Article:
At Marine Drive, over 2,000 people gathered carrying angry placards saying ‘Am I going to die next?’ and ‘I want to vote but is there a deserving candidate?’
At Hanging Gardens on Malabar Hill, over 50 women gathered to read the Hanuman Chalisa to pray for the safety of our country.
An SMS asking people to gather outside gateway of India on December 3 to demand for their right to safety is doing the rounds.
College students are collecting old t-shirts to hand paint them with slogans like ‘Need repair, we’ve screwed up’
After watching Mumbai being taken hostage for over 60 hours, the city stepped onto the streets and reacted with outrage, hope and frustration. Across the city, strangers came together to demand for safety, pray for victims and hail the commandos.
“I’m so angry. I’ve been stuck at home for three days knowing that people I know were stuck inside the hotels. Is this the price we have to pay to get politicians to listen to us? Is the home minister’s resignation enough? It seems more like a political move to me,” said theatre actress Amrita Puri.
But will all these candlelight marches and angry protests result in anything?
Sociologist Gita Chhadha, who organised a candlelight vigil in her society at the TIFR compound, said such community initiatives show the beginning of a social change. The candlelight vigil that was meant for children ended up having about 150 people including top scientists lighting candles of hope. “In a society of scientists, things like this are usually seen as tokenism so the turnout was surprising. The collective can harness energy that might become the foundation for a larger social movement,” she said.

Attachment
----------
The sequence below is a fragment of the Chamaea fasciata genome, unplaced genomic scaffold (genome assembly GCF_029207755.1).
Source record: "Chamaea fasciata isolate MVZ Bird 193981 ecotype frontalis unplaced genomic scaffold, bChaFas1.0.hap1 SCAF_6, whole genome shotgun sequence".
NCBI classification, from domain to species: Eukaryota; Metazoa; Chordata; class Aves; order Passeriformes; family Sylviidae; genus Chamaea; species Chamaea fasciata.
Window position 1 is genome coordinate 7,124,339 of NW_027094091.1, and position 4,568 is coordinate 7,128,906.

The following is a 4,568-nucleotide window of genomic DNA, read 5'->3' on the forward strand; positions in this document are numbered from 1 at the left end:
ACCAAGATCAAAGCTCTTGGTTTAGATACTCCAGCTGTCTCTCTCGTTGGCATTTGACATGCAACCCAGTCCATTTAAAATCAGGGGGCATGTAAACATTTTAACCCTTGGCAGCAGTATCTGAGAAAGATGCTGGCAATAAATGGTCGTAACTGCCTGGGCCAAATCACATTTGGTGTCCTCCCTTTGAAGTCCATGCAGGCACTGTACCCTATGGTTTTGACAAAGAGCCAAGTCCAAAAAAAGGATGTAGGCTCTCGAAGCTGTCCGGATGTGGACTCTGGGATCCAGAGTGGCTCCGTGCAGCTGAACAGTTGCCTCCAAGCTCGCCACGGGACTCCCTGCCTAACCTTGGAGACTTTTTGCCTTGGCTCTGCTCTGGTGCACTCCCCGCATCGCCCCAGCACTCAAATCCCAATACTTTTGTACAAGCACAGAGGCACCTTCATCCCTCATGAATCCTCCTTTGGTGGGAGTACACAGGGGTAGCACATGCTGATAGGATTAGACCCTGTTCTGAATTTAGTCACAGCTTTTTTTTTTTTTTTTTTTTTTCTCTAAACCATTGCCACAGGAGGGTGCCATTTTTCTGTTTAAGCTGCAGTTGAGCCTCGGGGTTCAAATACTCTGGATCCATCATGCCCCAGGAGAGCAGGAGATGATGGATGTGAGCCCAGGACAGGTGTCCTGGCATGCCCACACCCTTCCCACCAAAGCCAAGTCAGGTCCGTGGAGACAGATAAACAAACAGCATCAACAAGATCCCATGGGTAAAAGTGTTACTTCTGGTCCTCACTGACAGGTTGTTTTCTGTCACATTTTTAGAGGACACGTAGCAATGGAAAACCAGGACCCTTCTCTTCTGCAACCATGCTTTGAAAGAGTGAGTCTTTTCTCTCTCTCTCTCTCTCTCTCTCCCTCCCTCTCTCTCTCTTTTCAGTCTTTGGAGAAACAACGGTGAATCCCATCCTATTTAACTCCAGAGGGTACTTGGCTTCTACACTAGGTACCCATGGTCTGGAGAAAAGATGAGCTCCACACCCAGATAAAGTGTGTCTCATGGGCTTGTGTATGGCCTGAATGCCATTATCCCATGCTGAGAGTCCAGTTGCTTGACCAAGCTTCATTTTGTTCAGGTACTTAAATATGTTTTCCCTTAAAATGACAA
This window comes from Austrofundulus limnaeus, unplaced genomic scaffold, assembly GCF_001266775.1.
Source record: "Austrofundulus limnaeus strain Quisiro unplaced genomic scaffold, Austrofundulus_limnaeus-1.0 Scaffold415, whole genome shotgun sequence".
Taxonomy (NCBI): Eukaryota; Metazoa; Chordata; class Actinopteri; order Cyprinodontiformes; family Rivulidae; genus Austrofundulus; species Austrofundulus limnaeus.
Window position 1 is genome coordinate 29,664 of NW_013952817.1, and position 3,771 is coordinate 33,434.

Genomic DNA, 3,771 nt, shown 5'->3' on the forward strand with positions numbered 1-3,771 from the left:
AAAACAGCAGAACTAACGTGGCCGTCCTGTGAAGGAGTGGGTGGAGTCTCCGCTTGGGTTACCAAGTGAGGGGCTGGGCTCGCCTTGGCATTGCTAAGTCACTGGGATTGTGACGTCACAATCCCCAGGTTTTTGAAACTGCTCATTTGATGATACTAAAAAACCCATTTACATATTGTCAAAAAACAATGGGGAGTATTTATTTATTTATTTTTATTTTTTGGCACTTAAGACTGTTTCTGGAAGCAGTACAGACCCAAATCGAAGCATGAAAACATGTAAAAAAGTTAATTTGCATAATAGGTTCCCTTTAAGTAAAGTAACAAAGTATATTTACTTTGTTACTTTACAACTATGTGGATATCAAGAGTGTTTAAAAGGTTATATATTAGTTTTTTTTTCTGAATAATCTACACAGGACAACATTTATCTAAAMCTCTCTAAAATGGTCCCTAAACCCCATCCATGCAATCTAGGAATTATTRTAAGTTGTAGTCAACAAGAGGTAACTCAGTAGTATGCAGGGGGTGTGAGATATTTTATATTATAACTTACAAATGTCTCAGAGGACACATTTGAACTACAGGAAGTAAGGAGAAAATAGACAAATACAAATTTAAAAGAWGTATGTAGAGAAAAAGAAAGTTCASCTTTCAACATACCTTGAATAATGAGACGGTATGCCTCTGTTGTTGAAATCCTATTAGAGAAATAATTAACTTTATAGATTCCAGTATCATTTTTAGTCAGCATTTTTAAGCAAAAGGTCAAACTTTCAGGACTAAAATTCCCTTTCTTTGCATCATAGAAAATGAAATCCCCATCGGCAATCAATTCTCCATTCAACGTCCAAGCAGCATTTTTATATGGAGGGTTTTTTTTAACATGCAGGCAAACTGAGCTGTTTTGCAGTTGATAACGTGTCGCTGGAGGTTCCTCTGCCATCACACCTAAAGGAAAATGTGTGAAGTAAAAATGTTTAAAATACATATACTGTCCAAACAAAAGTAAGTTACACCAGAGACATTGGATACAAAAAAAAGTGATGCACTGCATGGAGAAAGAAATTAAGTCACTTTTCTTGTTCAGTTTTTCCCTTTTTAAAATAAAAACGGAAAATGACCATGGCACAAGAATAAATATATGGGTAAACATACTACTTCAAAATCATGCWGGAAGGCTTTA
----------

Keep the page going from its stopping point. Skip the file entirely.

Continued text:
But there are also those who believe that these gestures eventually bear no fruit. “People will be upset for a few days and then move on. Now, we need to be more pragmatic than symbolic,” said sociologist Nandini Sardesai. “There are more constructive ways like filing a PIL, using RTI or starting a fund for police personnel who died.”
Social networking sites and SMSes have helped spread the message fast. For example, Sejal Modi and Sapna Sahani wanted to organise a candlelight march at Carter Road and put up a message for their 100 Facebook friends, but over 300 people came for the march. “We created a Facebook page for people to attend the vigil at Carter Road under the banner of ‘I Care’ and the response was far larger than we expected,” said Modi.
(With inputs from Purva Mehra and Riddhi Shah)